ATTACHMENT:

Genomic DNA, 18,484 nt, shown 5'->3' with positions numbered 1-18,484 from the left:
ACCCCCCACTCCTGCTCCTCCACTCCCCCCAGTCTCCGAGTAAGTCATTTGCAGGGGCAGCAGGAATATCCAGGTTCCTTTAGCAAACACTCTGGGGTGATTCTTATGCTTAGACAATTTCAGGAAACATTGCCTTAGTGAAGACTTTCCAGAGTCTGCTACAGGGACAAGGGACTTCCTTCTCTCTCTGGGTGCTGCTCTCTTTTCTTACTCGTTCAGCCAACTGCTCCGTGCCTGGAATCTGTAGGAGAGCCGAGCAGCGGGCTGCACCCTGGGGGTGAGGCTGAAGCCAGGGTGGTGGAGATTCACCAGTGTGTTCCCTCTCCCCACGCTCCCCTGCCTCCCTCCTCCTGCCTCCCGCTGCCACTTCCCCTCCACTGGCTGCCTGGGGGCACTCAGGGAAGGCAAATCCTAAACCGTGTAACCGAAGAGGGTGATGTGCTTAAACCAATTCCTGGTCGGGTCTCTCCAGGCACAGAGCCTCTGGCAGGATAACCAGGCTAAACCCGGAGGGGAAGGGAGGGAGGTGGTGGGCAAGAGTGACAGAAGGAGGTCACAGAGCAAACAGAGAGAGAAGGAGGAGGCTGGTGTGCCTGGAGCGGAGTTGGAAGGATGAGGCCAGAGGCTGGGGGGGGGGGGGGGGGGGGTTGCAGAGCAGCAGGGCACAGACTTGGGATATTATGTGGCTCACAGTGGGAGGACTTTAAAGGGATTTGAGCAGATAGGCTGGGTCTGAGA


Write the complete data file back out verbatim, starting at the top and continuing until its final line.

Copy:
Genomic DNA, 18,484 nt, shown 5'->3' with positions numbered 1-18,484 from the left:
ACCCCCCACTCCTGCTCCTCCACTCCCCCCAGTCTCCGAGTAAGTCATTTGCAGGGGCAGCAGGAATATCCAGGTTCCTTTAGCAAACACTCTGGGGTGATTCTTATGCTTAGACAATTTCAGGAAACATTGCCTTAGTGAAGACTTTCCAGAGTCTGCTACAGGGACAAGGGACTTCCTTCTCTCTCTGGGTGCTGCTCTCTTTTCTTACTCGTTCAGCCAACTGCTCCGTGCCTGGAATCTGTAGGAGAGCCGAGCAGCGGGCTGCACCCTGGGGGTGAGGCTGAAGCCAGGGTGGTGGAGATTCACCAGTGTGTTCCCTCTCCCCACGCTCCCCTGCCTCCCTCCTCCTGCCTCCCGCTGCCACTTCCCCTCCACTGGCTGCCTGGGGGCACTCAGGGAAGGCAAATCCTAAACCGTGTAACCGAAGAGGGTGATGTGCTTAAACCAATTCCTGGTCGGGTCTCTCCAGGCACAGAGCCTCTGGCAGGATAACCAGGCTAAACCCGGAGGGGAAGGGAGGGAGGTGGTGGGCAAGAGTGACAGAAGGAGGTCACAGAGCAAACAGAGAGAGAAGGAGGAGGCTGGTGTGCCTGGAGCGGAGTTGGAAGGATGAGGCCAGAGGCTGGGGGGGGGGGGGGGGGGGGTTGCAGAGCAGCAGGGCACAGACTTGGGATATTATGTGGCTCACAGTGGGAGGACTTTAAAGGGATTTGAGCAGATAGGCTGGGTCTGAGA